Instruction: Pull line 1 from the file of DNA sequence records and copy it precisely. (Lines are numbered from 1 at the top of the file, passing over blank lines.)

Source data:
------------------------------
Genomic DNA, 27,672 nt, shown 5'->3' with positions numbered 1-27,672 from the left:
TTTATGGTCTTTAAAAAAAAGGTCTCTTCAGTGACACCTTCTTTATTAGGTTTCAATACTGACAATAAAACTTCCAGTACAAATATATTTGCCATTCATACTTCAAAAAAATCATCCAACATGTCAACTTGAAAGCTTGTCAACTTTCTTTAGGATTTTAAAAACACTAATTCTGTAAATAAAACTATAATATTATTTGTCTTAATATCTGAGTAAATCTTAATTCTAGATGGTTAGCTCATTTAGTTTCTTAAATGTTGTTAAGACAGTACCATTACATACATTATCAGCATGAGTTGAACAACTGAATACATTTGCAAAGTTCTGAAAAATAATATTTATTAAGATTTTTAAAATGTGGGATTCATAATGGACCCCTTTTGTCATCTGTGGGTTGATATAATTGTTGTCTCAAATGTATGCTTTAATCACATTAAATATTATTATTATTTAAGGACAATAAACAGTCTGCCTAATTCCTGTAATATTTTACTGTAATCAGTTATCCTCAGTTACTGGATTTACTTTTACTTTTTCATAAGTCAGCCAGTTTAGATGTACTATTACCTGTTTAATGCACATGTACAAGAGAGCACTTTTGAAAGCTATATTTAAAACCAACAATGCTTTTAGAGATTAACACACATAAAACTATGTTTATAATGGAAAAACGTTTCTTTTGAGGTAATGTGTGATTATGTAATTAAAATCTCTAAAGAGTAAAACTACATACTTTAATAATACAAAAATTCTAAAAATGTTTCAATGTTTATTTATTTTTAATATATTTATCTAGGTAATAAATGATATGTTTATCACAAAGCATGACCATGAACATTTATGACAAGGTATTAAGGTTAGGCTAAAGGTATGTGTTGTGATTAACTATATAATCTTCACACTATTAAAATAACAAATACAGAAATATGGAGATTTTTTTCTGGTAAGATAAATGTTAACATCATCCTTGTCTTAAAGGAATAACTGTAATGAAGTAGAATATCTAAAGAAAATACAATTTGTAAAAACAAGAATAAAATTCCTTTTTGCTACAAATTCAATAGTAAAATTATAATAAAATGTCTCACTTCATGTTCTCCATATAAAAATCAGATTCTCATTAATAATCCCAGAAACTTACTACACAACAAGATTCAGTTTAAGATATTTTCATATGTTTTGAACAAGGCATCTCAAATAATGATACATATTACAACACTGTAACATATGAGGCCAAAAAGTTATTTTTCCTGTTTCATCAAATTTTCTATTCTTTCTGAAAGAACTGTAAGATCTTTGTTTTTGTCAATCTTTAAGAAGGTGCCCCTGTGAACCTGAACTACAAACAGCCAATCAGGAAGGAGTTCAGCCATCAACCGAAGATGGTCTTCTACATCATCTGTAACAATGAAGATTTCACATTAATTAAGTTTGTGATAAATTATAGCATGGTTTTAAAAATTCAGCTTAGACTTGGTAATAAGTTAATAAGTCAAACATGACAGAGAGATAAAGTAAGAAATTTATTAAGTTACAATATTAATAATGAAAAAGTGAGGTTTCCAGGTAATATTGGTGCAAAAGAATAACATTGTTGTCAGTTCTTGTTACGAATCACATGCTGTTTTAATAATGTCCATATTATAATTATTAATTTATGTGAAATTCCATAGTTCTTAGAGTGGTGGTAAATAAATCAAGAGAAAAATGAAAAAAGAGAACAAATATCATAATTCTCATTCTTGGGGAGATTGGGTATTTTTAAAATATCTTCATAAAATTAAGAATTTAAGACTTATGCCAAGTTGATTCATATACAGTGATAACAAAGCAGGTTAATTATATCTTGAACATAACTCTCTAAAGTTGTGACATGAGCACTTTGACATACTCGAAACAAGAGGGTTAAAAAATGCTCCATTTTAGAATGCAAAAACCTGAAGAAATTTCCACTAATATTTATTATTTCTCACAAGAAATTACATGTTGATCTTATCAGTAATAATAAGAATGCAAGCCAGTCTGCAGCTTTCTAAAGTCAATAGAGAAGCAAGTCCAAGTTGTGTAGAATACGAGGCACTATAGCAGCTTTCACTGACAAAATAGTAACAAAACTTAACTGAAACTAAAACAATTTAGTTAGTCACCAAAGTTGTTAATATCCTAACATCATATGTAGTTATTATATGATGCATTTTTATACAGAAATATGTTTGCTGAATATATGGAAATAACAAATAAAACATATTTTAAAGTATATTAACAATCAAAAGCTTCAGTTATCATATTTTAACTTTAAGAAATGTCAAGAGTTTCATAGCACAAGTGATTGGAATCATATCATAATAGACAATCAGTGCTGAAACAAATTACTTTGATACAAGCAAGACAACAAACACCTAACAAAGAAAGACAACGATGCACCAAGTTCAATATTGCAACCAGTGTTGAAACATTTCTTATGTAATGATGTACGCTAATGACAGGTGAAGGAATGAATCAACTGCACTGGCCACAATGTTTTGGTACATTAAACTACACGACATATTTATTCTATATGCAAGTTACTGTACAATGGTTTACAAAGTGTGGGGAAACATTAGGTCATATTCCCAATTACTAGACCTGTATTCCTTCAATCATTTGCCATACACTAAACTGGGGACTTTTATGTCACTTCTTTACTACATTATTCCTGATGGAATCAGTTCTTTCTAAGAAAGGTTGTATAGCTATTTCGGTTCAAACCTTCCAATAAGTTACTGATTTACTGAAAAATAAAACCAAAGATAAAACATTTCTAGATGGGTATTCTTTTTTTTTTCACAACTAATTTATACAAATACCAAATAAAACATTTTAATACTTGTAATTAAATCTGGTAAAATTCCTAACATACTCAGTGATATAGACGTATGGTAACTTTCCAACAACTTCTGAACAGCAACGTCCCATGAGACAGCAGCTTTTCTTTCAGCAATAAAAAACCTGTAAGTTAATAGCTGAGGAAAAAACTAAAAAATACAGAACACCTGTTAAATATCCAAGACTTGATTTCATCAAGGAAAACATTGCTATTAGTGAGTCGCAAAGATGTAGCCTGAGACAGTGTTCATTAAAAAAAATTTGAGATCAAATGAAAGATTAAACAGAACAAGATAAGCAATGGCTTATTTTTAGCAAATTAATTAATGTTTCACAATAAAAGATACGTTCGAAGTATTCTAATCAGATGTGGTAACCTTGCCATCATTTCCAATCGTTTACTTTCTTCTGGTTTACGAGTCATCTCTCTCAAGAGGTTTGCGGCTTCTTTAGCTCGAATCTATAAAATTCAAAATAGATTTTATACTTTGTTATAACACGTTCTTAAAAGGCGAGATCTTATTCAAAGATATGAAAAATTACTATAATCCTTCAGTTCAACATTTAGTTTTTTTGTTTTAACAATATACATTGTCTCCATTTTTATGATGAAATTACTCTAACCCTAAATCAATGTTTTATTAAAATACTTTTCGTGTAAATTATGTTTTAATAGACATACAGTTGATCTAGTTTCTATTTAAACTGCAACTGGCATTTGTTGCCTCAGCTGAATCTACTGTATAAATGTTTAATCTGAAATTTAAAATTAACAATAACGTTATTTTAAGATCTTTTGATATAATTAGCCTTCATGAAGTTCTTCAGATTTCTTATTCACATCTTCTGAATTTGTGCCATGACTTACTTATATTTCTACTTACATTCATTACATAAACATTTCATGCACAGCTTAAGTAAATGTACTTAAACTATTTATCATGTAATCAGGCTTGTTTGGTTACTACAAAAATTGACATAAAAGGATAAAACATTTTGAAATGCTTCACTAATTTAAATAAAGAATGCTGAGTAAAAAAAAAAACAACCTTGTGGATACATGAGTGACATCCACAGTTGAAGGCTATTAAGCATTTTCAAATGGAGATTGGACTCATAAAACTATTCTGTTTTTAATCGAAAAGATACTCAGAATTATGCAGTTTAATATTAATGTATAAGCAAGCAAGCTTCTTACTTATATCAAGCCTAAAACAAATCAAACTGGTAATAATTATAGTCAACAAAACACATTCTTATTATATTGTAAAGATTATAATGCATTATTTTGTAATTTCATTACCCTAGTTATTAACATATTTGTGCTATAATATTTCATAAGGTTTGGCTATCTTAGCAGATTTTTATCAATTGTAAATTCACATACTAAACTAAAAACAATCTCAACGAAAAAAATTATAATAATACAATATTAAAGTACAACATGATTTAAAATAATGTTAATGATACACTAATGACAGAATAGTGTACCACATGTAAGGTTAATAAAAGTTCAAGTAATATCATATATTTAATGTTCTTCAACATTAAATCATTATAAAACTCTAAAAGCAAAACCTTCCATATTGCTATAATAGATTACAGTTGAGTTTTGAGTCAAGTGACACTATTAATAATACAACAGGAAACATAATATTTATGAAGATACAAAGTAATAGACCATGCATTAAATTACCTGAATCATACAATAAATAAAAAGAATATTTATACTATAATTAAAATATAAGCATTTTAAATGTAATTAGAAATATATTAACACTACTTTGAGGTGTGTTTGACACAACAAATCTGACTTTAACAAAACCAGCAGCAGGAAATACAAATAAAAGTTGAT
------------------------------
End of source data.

Genomic DNA, 27,672 nt, shown 5'->3' with positions numbered 1-27,672 from the left: